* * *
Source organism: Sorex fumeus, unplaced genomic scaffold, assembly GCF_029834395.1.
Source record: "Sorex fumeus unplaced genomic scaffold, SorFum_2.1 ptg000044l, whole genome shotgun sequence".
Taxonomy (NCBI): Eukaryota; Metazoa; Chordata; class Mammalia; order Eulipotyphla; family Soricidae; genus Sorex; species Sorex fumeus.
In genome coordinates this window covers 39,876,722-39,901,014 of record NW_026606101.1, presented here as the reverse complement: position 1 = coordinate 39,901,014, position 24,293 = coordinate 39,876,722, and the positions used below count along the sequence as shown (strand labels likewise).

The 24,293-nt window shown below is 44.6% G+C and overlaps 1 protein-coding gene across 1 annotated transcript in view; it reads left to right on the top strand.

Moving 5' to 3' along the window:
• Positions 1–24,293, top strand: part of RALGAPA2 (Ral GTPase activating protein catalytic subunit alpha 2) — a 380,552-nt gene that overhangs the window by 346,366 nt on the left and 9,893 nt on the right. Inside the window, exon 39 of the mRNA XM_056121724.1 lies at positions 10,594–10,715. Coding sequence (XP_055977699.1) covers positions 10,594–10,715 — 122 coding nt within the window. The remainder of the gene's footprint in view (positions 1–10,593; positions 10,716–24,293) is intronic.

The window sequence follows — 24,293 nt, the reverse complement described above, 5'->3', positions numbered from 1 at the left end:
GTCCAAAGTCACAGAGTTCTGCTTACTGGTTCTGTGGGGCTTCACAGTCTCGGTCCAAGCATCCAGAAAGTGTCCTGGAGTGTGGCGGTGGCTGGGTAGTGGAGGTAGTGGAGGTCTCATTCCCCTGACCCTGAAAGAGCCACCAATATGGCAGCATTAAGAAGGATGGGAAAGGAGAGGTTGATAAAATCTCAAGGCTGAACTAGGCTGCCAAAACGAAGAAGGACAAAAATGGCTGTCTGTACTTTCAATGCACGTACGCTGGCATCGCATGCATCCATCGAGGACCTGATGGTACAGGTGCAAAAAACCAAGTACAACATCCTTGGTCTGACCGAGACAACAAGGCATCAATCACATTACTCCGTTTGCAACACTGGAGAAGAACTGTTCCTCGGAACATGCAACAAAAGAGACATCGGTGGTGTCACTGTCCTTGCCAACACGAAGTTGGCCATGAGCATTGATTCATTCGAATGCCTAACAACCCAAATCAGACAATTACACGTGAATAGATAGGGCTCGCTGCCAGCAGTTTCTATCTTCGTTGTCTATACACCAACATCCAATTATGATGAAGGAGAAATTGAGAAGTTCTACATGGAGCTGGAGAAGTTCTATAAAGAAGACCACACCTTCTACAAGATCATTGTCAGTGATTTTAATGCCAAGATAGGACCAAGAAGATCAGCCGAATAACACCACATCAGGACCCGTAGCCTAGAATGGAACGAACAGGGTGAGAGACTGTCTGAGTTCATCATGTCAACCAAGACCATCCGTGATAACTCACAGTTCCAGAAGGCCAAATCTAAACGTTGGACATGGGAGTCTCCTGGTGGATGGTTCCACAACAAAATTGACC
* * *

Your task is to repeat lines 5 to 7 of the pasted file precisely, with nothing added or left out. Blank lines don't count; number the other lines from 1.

The 24,293-nt window shown below is 44.6% G+C and overlaps 1 protein-coding gene across 1 annotated transcript in view; it reads left to right on the top strand.

Moving 5' to 3' along the window:
• Positions 1–24,293, top strand: part of RALGAPA2 (Ral GTPase activating protein catalytic subunit alpha 2) — a 380,552-nt gene that overhangs the window by 346,366 nt on the left and 9,893 nt on the right. Inside the window, exon 39 of the mRNA XM_056121724.1 lies at positions 10,594–10,715. Coding sequence (XP_055977699.1) covers positions 10,594–10,715 — 122 coding nt within the window. The remainder of the gene's footprint in view (positions 1–10,593; positions 10,716–24,293) is intronic.